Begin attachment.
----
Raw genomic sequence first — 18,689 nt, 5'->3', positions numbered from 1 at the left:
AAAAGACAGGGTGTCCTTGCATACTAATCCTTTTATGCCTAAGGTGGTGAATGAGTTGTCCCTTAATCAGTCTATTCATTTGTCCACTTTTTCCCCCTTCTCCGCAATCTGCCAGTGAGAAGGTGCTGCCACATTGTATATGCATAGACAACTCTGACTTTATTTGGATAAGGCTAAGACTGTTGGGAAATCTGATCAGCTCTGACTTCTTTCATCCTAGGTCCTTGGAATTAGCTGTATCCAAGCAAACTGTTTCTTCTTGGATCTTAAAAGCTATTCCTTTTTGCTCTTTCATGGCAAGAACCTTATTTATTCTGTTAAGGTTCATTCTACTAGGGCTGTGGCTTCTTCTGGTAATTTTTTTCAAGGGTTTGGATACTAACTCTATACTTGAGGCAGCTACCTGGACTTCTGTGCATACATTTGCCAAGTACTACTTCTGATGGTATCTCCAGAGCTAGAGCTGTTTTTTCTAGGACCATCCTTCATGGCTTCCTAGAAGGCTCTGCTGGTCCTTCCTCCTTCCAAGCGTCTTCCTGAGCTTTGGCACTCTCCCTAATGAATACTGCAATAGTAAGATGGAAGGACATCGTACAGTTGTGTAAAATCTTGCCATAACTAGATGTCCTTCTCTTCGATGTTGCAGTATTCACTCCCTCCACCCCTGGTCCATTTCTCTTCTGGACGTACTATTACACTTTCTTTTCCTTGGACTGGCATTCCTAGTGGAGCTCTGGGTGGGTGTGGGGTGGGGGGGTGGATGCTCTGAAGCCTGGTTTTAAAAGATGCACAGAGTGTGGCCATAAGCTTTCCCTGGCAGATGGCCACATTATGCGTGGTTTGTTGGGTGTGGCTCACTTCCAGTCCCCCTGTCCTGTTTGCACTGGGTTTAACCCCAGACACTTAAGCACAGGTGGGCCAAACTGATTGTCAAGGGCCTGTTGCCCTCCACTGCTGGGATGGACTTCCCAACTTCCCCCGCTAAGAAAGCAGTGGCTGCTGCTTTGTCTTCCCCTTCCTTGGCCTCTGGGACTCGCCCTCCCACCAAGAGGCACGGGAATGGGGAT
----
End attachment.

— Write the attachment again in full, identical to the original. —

Raw genomic sequence first — 18,689 nt, 5'->3', positions numbered from 1 at the left:
AAAAGACAGGGTGTCCTTGCATACTAATCCTTTTATGCCTAAGGTGGTGAATGAGTTGTCCCTTAATCAGTCTATTCATTTGTCCACTTTTTCCCCCTTCTCCGCAATCTGCCAGTGAGAAGGTGCTGCCACATTGTATATGCATAGACAACTCTGACTTTATTTGGATAAGGCTAAGACTGTTGGGAAATCTGATCAGCTCTGACTTCTTTCATCCTAGGTCCTTGGAATTAGCTGTATCCAAGCAAACTGTTTCTTCTTGGATCTTAAAAGCTATTCCTTTTTGCTCTTTCATGGCAAGAACCTTATTTATTCTGTTAAGGTTCATTCTACTAGGGCTGTGGCTTCTTCTGGTAATTTTTTTCAAGGGTTTGGATACTAACTCTATACTTGAGGCAGCTACCTGGACTTCTGTGCATACATTTGCCAAGTACTACTTCTGATGGTATCTCCAGAGCTAGAGCTGTTTTTTCTAGGACCATCCTTCATGGCTTCCTAGAAGGCTCTGCTGGTCCTTCCTCCTTCCAAGCGTCTTCCTGAGCTTTGGCACTCTCCCTAATGAATACTGCAATAGTAAGATGGAAGGACATCGTACAGTTGTGTAAAATCTTGCCATAACTAGATGTCCTTCTCTTCGATGTTGCAGTATTCACTCCCTCCACCCCTGGTCCATTTCTCTTCTGGACGTACTATTACACTTTCTTTTCCTTGGACTGGCATTCCTAGTGGAGCTCTGGGTGGGTGTGGGGTGGGGGGGTGGATGCTCTGAAGCCTGGTTTTAAAAGATGCACAGAGTGTGGCCATAAGCTTTCCCTGGCAGATGGCCACATTATGCGTGGTTTGTTGGGTGTGGCTCACTTCCAGTCCCCCTGTCCTGTTTGCACTGGGTTTAACCCCAGACACTTAAGCACAGGTGGGCCAAACTGATTGTCAAGGGCCTGTTGCCCTCCACTGCTGGGATGGACTTCCCAACTTCCCCCGCTAAGAAAGCAGTGGCTGCTGCTTTGTCTTCCCCTTCCTTGGCCTCTGGGACTCGCCCTCCCACCAAGAGGCACGGGAATGGGGAT